Another teenager has died on Connecticut roads in spite of the efforts of the legislature to curb practices that could lead to dangerous driving by newer drivers. The most recent death in a string of six fatal accidents involving teen drivers in the Greater Hartford area since the beginning of summer occurred in the early morning hours of August 6 in Hebron. According to The Courant, the girl who died was one of four passengers in a truck driven by a teen who only received his license in March. It appears that several laws meant to prevent this kind of
accident from occurring were broken the night the crash happened.
Connecticut’s graduated licensing law for teens
Connecticut has imposed a rigorous set of requirements on teenagers seeking drivers’ licenses. In 2008, following two crashes in which multiple teenagers died, the state passed a law requiring a graduated driver licensing law to stem the tide of similar accidents. Under this law, according to the Governors Highway Safety Association, there are three stages in the licensing process before a teen can have full driving privileges.
In the first stage, the learner stage, the person seeking licensure must be 16 years old before he or she can apply for a learner’s permit, which the teen will have for either four months if enrolled in driver’s education or six months if not so enrolled. During this time, the teen driver must put in 40 hours of supervised driving.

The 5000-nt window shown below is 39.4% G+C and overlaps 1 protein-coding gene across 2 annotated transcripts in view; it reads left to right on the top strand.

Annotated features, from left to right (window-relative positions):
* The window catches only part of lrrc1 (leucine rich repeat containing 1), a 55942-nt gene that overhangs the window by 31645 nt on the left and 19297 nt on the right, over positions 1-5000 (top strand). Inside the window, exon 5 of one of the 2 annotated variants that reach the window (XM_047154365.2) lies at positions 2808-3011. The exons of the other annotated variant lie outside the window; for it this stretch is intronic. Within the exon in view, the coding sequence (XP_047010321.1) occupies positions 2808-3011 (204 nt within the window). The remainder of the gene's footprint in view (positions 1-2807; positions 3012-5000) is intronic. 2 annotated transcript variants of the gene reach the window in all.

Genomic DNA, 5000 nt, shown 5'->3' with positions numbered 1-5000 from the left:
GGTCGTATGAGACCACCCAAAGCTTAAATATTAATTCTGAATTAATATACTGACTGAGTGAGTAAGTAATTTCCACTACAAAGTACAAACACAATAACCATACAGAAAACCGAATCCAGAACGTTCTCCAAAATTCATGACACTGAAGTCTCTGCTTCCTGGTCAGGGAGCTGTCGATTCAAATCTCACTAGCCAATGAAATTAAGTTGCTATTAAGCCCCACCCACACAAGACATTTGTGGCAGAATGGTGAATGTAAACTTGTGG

After the learner stage, a teen will be in the year-long intermediate stage, in which restrictions are placed on when a driver can operate a motor vehicle and how many people may be allowed in the vehicle with the young driver. In the first six months of this phase, a new driver may not have any passengers in the vehicle with the exception of the teen’s parents or an instructor. In the second half of the year, a teen may continue to drive with parents or an instructor but also with immediate family members. During the entire stage, a young driver is prohibited from driving between the hours of 11:00 p.m. and 5:00 a.m.
At the age of 17 years and four months, a teenager may have passengers, and at 18 years of age may drive at any time of day or night. This is the final, or full privilege stage of the graduated law.
In the most recent accident involving a teen death, the driver, who had only been licensed for a little over four months, was driving with several passengers in his vehicle and after midnight. In addition, the girl who died was not wearing a seat belt, which caused her to be ejected from the vehicle when the collision occurred.
Talking to your young driver about the consequences of not following the laws in regard to traffic safety and graduated driver’s licenses may save a life.
If you have been involved in an accident and another driver of any age was at fault, contact a personal injury lawyer to discuss the circumstances of your crash. You may be entitled to compensation for medical bills, lost wages, property damage and pain and suffering.